English Legal System - The Human Rights Act (Part 3)

The Effect of the Human Rights Act 1998

The HRA finally gave UK citizens the ability to enforce convention rights through the domestic courts. Public Authorities also have to behave in a way that is compatible with the Act.

Prior to the HRA, the UK courts could take the Convention into account where legislation was ambiguous, e.g Waddington v Miah [1974] 1 WLR 683, used Art. 7 to show that s.34 of the Immigration Act 1971 could not be interpreted as having retrospective effect but if the legislation was clear then the Convention would not be taken into account.

Following the HRA 1998 s.3 states that legislation has to be interpreted in a way compatible with Convention rights ‘so far as it is possible to do so’. This has moved the position forward but it is not absolute.

The HRA itself contains derogations (exceptions) that can be used Brogan v United Kingdom (A/145-B) (1989) 11 EHRR 117 (1988). The detention of suspects for up to seven days without judicial authority under the Prevention of Terrorism (Temporary Provisions) Act 1984 was found to violate Art. 5 but the Government argued that derogation from this was necessary on security grounds. The issue of detention has again become a matter of controversy following Government attempts to pass legislation for the detention of suspected terrorists.

Human Rights and the Judiciary

The Courts are now required to interpret legislation in accordance with the HRA, and this it has been argued has altered and blurred the concepts of the separation of the powers even further, as judges are being required to interpret the law in accordance with the HRA. It is argued that this makes the judges too powerful, and that decisions can be made that are contrary to Government intention or policy.

Lord Irvine in 2001 however felt that there were limitations to the power judges would have stating that they ‘will not have the power to simply set aside Parliamentary Legislation. That would be inconsistent with our doctrine of Parliamentary Sovereignty. Instead the higher courts will be permitted to make a ‘Declaration of Incompatibility’ which will trigger a fast-track legislative procedure under which the Government with Parliamentary approval amend the offending legislation.’

The approach that should be taken by the judiciary, in the view of one eminent judge, Lord Justice John Laws, is that by ‘investing the new jurisprudence [under the Human Rights Act] with the framework and discipline of the common law, we shall make moderate and balanced decisions by the use of old and well tried methods. We shall not have to invent a new world or a new language.’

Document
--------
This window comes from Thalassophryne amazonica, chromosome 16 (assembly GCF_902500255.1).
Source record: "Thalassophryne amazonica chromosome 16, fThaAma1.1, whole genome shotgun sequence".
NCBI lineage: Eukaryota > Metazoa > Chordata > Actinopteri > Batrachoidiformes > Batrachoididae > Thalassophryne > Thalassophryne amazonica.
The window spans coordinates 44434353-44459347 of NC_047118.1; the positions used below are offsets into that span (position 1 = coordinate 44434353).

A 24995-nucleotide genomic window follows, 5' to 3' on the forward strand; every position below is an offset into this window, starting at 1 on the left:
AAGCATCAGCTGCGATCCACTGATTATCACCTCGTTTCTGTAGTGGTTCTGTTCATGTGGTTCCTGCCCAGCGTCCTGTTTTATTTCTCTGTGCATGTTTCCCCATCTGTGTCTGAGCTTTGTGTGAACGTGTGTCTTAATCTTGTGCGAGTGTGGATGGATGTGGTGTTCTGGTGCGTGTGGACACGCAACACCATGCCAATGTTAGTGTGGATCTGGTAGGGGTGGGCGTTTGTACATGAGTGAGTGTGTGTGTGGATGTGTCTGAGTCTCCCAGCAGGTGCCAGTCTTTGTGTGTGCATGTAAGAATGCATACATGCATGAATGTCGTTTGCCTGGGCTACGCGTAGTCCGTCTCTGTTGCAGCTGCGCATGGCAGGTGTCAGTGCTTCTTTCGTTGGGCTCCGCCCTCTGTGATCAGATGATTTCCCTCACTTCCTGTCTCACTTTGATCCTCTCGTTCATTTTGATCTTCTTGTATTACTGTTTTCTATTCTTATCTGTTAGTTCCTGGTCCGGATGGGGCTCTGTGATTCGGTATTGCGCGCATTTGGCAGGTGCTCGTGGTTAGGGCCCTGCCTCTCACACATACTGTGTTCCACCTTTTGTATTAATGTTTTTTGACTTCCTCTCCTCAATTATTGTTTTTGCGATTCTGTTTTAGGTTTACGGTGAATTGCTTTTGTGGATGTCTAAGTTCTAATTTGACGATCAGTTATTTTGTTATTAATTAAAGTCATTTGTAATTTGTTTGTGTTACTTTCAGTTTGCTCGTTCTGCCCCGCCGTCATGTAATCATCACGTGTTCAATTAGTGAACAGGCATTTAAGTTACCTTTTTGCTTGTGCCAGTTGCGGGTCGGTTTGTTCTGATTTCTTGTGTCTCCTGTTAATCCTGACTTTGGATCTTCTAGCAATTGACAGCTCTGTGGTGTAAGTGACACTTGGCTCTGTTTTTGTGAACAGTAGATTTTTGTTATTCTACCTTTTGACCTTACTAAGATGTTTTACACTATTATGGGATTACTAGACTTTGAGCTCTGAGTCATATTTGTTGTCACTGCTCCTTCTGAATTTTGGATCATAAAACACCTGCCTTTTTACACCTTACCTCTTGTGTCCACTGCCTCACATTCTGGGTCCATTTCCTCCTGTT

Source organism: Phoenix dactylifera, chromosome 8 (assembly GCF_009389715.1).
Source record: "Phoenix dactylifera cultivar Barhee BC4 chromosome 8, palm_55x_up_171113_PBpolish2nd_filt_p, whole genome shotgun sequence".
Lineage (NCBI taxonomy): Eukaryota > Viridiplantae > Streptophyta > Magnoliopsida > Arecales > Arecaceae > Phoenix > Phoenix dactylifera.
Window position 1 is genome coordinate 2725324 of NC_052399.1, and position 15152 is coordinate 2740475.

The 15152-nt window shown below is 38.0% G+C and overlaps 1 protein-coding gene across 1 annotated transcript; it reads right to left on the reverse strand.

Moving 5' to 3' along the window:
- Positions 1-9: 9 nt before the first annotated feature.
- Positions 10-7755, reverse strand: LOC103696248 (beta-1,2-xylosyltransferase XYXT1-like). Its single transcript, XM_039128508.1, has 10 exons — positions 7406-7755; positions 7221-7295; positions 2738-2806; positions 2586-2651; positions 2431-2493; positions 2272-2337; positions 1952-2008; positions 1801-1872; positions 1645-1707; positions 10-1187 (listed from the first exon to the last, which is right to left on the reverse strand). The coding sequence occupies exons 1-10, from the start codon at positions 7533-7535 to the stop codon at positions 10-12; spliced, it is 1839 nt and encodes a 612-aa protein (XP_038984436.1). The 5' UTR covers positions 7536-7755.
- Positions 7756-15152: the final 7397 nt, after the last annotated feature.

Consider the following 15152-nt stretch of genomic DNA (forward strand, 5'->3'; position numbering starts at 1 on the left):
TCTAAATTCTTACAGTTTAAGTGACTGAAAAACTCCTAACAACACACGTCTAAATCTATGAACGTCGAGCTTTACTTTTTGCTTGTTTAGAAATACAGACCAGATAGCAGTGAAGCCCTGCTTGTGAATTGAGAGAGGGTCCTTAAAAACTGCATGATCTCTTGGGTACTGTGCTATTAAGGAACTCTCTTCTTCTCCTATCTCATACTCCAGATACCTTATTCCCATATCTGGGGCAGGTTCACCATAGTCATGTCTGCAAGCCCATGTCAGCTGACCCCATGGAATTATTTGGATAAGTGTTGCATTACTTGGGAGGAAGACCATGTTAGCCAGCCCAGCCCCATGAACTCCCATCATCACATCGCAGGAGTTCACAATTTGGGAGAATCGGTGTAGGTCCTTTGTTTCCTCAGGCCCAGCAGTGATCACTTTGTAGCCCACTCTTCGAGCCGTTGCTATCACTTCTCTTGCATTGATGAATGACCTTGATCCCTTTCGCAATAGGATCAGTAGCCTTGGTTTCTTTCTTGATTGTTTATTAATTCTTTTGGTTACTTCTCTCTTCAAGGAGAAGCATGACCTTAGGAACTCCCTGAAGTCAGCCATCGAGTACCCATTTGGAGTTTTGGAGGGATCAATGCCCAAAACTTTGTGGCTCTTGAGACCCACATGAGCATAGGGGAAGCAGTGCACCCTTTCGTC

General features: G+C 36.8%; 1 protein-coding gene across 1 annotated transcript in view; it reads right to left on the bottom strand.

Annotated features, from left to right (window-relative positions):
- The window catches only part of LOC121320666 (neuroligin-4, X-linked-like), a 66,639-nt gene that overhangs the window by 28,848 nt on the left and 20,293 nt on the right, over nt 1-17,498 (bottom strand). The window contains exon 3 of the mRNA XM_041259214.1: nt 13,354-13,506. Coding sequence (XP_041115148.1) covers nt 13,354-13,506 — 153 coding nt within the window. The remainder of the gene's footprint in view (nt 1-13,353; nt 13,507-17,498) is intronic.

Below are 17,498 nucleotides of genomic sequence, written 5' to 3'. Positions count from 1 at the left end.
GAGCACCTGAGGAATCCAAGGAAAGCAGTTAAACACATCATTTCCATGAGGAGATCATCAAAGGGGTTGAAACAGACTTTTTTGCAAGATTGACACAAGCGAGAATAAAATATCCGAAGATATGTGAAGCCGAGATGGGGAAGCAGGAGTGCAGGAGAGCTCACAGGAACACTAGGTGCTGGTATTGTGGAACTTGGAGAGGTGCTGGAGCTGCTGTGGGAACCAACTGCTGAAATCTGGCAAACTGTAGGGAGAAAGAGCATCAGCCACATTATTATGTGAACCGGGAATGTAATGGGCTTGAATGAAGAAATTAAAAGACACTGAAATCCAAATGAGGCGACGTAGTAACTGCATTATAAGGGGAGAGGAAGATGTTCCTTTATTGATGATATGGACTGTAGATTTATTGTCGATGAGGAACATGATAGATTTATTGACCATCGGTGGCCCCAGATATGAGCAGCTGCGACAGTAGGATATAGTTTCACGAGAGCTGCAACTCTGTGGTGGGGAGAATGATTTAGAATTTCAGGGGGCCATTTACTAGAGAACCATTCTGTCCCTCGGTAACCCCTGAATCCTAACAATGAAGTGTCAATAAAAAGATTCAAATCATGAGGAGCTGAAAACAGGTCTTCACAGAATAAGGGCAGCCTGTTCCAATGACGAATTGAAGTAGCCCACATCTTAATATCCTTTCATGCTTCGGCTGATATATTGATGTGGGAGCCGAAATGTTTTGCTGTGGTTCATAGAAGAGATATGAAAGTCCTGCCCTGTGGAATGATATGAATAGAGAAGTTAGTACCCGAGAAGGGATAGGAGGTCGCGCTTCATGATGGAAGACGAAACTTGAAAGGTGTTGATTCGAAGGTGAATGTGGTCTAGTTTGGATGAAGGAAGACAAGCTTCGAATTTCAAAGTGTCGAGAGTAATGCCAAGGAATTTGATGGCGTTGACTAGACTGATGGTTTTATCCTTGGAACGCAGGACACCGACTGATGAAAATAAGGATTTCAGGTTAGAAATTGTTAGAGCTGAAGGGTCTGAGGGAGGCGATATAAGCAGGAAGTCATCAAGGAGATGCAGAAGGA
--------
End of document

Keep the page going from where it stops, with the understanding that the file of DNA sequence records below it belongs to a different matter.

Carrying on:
The Application of the Human Rights Act

The Right to Life – Article 2

This article has promoted much renewed debate regarding the right to life/right to die euthanasia debate.

The case of Airedale NHS Trust v Bland [1993] 1 ALL ER 821, although decided before the HRA came into force, looked at whether an omission, in this case withdrawing the method of nutrition and hydration would incur any criminal liability. Although permission was granted to withdraw feeding and no liability for omission to treat would be found against the doctors, the judges did state that it was not the place of the judiciary to form policy and it was a matter for the legislature.

Did this open the gateway for legalising euthanasia?

NHS Trust A v M and NHS Trust B v H, were heard in 2000 after the HRA came into force, and again the courts gave permission to withdraw treatment, providing that it could be shown that it was no longer in the patients best interest to receive treatment there would be no liability. It also held that in these circumstances an omission to treat would not be incompatible with Article 2.

In the above cases the patients were in persistent vegetative states and would never recover. What would be the case if treatment were withdrawn where a patient was still conscious? In Re B 2002, a woman who was kept alive by a ventilator went to court to seek permission for the ventilator to be turned off even though this would result in her dying. The judge held that the right of a competent patient to refuse treatment should be respected even if the result would be death.

A case that attempted to push the boundaries further was that of Diane Pretty, R (on application of Pretty) v DPP who sought to gain permission for her husband to help her die, as she would be physically incapable at that point of taking her own life unaided. The House of Lords and ultimately the European Court of Human Rights, Pretty v United Kingdom (2346/02), held that Article 2 guaranteed a right to life, but that it could not ‘without a distortion of language be interpreted as conferring a right to die’.

In some jurisdictions, there is legislation that allows assisted suicides in limited circumstances. However if a relative helps a person to travel to these countries with the intention of using these facilities, there is a possibility that the relative may face criminal charges on return to the UK.

Recently a woman has won the right to a review and clarification regarding the law on assisted suicide, including travelling abroad to die. The review is likely to take place in October 2009.
Related Posts Plugin for WordPress, Blogger...
Need Law Introduction ... click HERE
Private Policy About Us Contact Us Content References

LAW (LLB) NOTES is intended merely as an informational and educational resource and is not intended to offer legal advice, nor does it offer legal advice. The exchange of information, by electronic mail or otherwise, relating in any way to LAW (LLB) NOTES is not intended to create an attorney-client relationship, nor does it create an attorney-client relationship.